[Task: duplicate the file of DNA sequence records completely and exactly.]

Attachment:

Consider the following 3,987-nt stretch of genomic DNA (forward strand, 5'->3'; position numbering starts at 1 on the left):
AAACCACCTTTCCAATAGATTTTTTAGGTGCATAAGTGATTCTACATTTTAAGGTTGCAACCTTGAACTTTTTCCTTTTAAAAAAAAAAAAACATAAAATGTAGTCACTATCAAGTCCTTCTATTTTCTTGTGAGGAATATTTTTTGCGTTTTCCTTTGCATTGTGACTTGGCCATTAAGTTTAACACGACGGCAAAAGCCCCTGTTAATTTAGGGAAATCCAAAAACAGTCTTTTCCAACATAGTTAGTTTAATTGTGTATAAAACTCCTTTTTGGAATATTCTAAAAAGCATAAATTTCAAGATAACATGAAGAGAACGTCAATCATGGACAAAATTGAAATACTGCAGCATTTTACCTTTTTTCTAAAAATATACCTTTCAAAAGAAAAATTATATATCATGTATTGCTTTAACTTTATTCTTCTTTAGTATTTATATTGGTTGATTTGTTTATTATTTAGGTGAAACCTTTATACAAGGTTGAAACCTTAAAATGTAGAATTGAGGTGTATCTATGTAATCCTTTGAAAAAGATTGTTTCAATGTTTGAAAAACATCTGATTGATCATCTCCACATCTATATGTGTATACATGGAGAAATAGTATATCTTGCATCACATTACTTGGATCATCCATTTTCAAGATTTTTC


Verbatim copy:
Consider the following 3,987-nt stretch of genomic DNA (forward strand, 5'->3'; position numbering starts at 1 on the left):
AAACCACCTTTCCAATAGATTTTTTAGGTGCATAAGTGATTCTACATTTTAAGGTTGCAACCTTGAACTTTTTCCTTTTAAAAAAAAAAAAACATAAAATGTAGTCACTATCAAGTCCTTCTATTTTCTTGTGAGGAATATTTTTTGCGTTTTCCTTTGCATTGTGACTTGGCCATTAAGTTTAACACGACGGCAAAAGCCCCTGTTAATTTAGGGAAATCCAAAAACAGTCTTTTCCAACATAGTTAGTTTAATTGTGTATAAAACTCCTTTTTGGAATATTCTAAAAAGCATAAATTTCAAGATAACATGAAGAGAACGTCAATCATGGACAAAATTGAAATACTGCAGCATTTTACCTTTTTTCTAAAAATATACCTTTCAAAAGAAAAATTATATATCATGTATTGCTTTAACTTTATTCTTCTTTAGTATTTATATTGGTTGATTTGTTTATTATTTAGGTGAAACCTTTATACAAGGTTGAAACCTTAAAATGTAGAATTGAGGTGTATCTATGTAATCCTTTGAAAAAGATTGTTTCAATGTTTGAAAAACATCTGATTGATCATCTCCACATCTATATGTGTATACATGGAGAAATAGTATATCTTGCATCACATTACTTGGATCATCCATTTTCAAGATTTTTC